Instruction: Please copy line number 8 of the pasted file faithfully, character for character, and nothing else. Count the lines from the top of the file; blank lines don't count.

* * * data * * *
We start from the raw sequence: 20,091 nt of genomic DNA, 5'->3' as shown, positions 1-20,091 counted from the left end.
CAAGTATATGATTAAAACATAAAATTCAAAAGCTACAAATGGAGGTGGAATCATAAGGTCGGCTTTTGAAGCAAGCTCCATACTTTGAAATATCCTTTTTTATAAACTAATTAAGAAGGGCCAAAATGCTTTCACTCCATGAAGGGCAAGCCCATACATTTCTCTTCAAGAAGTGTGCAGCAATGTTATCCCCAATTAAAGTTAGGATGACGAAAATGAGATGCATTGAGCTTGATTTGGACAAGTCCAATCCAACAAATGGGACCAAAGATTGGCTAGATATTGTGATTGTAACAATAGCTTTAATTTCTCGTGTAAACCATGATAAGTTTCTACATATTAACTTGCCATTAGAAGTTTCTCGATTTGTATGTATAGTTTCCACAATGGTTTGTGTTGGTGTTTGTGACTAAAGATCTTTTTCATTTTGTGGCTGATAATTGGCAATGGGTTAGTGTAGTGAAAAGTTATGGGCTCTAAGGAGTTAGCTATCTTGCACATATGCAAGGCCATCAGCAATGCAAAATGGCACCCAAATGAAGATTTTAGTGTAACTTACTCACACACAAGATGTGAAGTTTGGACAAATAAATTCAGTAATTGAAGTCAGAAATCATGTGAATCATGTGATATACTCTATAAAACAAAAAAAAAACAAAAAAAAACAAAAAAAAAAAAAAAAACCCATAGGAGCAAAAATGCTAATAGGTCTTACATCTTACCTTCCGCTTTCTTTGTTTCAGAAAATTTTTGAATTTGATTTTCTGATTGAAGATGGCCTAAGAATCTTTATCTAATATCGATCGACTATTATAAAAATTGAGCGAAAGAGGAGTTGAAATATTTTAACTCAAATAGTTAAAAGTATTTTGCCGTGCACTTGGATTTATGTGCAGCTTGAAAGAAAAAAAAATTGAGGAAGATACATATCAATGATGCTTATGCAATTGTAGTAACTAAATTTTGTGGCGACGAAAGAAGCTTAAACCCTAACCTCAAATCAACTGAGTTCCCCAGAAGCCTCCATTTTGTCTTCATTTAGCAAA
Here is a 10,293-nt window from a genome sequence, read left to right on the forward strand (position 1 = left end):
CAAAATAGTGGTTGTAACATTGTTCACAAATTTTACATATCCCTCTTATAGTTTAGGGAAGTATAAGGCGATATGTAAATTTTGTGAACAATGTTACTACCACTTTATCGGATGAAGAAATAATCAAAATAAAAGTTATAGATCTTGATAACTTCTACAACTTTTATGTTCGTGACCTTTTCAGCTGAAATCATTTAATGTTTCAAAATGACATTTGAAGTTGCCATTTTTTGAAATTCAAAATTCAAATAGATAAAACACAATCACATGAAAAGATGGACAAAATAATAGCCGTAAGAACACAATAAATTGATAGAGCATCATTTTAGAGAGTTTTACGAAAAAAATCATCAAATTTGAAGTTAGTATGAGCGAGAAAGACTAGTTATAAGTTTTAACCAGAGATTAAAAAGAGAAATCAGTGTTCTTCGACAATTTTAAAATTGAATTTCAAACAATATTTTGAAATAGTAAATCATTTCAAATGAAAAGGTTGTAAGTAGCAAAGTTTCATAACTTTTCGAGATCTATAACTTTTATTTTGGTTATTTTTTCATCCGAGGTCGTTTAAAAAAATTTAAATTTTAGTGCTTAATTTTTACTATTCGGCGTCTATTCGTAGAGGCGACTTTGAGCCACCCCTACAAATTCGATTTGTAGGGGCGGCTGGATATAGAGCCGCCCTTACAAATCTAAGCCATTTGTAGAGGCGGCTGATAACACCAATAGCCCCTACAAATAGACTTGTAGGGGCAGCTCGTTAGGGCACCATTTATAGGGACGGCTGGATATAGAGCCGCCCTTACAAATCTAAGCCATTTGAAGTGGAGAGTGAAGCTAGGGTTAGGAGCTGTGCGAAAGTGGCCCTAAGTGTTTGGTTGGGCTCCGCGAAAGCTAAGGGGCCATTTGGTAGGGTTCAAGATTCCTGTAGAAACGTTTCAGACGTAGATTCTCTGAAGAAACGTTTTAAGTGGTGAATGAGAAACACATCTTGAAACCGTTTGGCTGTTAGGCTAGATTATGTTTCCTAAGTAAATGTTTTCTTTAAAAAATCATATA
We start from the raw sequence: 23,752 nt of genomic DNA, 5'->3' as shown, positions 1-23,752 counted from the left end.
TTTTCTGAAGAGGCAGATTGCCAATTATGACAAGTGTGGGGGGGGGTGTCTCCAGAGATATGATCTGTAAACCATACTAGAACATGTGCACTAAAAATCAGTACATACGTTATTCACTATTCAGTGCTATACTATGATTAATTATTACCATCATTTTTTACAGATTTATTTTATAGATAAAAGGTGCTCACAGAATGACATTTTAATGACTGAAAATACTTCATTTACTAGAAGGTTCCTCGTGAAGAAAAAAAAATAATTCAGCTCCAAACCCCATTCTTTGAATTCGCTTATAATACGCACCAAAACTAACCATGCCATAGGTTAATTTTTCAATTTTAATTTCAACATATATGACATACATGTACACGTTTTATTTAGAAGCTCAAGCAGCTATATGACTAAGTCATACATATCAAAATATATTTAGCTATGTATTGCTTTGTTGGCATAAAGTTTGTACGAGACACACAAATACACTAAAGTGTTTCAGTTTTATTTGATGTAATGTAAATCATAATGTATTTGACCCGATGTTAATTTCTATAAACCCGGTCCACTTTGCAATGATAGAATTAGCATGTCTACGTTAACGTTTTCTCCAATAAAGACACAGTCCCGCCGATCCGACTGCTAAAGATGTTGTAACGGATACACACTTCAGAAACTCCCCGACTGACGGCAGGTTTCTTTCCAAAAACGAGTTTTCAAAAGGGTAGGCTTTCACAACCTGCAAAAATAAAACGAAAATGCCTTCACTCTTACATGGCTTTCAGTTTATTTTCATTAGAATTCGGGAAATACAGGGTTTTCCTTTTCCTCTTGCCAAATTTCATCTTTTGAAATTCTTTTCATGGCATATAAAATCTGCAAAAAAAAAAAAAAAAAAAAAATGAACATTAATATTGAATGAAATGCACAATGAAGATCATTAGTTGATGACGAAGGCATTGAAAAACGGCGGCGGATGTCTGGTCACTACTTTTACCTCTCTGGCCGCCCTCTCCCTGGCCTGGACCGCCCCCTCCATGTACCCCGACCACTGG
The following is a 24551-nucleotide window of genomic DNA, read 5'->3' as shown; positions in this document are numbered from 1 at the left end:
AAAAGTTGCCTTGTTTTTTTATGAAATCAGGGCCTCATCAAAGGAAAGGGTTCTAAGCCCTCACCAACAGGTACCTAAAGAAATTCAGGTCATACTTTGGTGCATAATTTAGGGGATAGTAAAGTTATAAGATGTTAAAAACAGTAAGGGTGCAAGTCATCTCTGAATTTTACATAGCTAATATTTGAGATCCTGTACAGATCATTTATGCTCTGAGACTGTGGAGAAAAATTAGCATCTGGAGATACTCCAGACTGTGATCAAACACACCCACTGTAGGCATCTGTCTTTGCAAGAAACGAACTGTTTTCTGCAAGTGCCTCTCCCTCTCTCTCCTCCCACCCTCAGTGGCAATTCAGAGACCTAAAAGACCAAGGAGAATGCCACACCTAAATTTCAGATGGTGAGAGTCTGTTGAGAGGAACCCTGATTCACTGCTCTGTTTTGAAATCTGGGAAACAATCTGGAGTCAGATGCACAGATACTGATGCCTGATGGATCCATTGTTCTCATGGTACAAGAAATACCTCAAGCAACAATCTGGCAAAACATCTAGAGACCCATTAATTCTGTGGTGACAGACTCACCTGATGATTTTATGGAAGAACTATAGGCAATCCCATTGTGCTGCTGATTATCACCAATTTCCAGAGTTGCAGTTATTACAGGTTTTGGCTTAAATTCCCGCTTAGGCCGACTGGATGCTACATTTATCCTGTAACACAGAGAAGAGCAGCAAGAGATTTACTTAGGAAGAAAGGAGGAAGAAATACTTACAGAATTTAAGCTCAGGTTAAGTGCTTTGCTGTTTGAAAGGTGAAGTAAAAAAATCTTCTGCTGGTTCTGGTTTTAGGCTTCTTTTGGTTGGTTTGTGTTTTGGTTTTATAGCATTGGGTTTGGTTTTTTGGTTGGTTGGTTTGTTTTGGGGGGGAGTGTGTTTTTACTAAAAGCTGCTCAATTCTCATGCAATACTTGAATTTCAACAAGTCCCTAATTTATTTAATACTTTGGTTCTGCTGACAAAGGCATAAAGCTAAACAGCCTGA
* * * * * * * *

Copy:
AAAAGTTGCCTTGTTTTTTTATGAAATCAGGGCCTCATCAAAGGAAAGGGTTCTAAGCCCTCACCAACAGGTACCTAAAGAAATTCAGGTCATACTTTGGTGCATAATTTAGGGGATAGTAAAGTTATAAGATGTTAAAAACAGTAAGGGTGCAAGTCATCTCTGAATTTTACATAGCTAATATTTGAGATCCTGTACAGATCATTTATGCTCTGAGACTGTGGAGAAAAATTAGCATCTGGAGATACTCCAGACTGTGATCAAACACACCCACTGTAGGCATCTGTCTTTGCAAGAAACGAACTGTTTTCTGCAAGTGCCTCTCCCTCTCTCTCCTCCCACCCTCAGTGGCAATTCAGAGACCTAAAAGACCAAGGAGAATGCCACACCTAAATTTCAGATGGTGAGAGTCTGTTGAGAGGAACCCTGATTCACTGCTCTGTTTTGAAATCTGGGAAACAATCTGGAGTCAGATGCACAGATACTGATGCCTGATGGATCCATTGTTCTCATGGTACAAGAAATACCTCAAGCAACAATCTGGCAAAACATCTAGAGACCCATTAATTCTGTGGTGACAGACTCACCTGATGATTTTATGGAAGAACTATAGGCAATCCCATTGTGCTGCTGATTATCACCAATTTCCAGAGTTGCAGTTATTACAGGTTTTGGCTTAAATTCCCGCTTAGGCCGACTGGATGCTACATTTATCCTGTAACACAGAGAAGAGCAGCAAGAGATTTACTTAGGAAGAAAGGAGGAAGAAATACTTACAGAATTTAAGCTCAGGTTAAGTGCTTTGCTGTTTGAAAGGTGAAGTAAAAAAATCTTCTGCTGGTTCTGGTTTTAGGCTTCTTTTGGTTGGTTTGTGTTTTGGTTTTATAGCATTGGGTTTGGTTTTTTGGTTGGTTGGTTTGTTTTGGGGGGGAGTGTGTTTTTACTAAAAGCTGCTCAATTCTCATGCAATACTTGAATTTCAACAAGTCCCTAATTTATTTAATACTTTGGTTCTGCTGACAAAGGCATAAAGCTAAACAGCCTGA